Construction

Western contractors in Qatar draw up contingency plans for exit

Reports say that contractors could pull out of $200bn construction programme as dispute between GCC neighbours continues

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Western contractors working in Qatar on the execution and delivery of infrastructure projects related to the FIFA World Cup 2022 are drawing up departure plans as fears that the continuing dispute with Doha’s GCC neighbours could delay the country’s $200 billion construction programme.

British media reports have claimed that suppliers and construction firms operating in the Gulf state could look to leave, should the current diplomatic crisis continue. The Telegraph quoted a World Cup supplier, who declined to be named due to client sensitivities, as saying that fresh sanctions could shift the dial in favour of companies leaving.

Qatar is entering into a crucial stage of its construction schedule for the FIFA World Cup, with British and American firms, including architects like Foster + Partners, Zaha Hadid Architects, Arup, CH2M and Aecom all playing leading roles on stadium projects.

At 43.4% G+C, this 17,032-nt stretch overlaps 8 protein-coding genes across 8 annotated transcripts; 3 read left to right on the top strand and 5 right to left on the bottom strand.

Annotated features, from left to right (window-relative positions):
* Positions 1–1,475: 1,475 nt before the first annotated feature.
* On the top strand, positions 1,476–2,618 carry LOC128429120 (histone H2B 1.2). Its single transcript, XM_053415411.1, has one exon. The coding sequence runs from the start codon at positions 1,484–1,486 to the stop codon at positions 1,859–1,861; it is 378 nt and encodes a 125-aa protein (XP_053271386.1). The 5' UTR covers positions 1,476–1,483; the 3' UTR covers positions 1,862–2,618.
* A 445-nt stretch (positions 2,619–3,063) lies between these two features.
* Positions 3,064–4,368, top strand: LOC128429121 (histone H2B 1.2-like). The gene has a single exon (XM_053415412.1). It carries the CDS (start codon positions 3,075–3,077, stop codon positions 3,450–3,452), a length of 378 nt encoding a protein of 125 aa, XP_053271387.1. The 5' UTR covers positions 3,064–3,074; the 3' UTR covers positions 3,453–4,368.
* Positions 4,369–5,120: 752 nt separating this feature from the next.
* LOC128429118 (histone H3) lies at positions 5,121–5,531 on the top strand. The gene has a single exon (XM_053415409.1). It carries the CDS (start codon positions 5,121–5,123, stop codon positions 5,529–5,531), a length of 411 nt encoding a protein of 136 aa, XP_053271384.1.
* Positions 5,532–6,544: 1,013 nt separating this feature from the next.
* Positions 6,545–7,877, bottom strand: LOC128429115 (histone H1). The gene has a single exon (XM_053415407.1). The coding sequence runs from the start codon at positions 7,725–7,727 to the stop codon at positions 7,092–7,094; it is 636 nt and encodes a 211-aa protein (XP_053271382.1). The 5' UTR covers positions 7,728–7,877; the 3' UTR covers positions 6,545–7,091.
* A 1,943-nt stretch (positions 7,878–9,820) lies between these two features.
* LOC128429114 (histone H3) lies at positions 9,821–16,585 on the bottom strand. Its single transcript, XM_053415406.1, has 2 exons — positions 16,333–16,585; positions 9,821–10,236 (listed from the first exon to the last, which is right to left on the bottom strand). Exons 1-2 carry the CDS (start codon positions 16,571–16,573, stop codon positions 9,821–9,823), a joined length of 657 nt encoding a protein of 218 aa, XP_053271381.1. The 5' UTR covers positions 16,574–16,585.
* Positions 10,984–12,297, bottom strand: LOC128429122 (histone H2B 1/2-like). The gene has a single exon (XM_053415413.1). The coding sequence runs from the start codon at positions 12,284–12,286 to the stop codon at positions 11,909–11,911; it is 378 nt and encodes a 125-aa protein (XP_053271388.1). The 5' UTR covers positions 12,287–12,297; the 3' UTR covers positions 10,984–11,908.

FTSE 250-listed contractors, Interserve and Carillion, consultants Turner & Townsend, Gleeds and RLB also have a presence in the country.

“We have a team working on contingency planning,” the source said. “Should further sanctions come in companies will have to reassess their investment and their presence in Qatar. If the risk profile changes we would take evasive action to protect our investments and our people,” he was quoted as saying in the Telegraph report.

Qatar has not confirmed the number of World Cup 2020 stadiums, which it plans to build on a staggered basis over a three-year period from 2018-2021, although it is expected to construct eight, added an Arab News report.

The country however has began cutting some of the peripheral projects for the football tournament as declining gas prices have put pressure on the government budget.

The Telegraph report also quoted another contractor as saying that the row was a ‘difference of principle that was unlikely to go away for months, maybe a year.’

Although the company was not itself working on contingency plans, it added that companies that operated in both Doha and Abu Dhabi would soon have to choose between one or the other.

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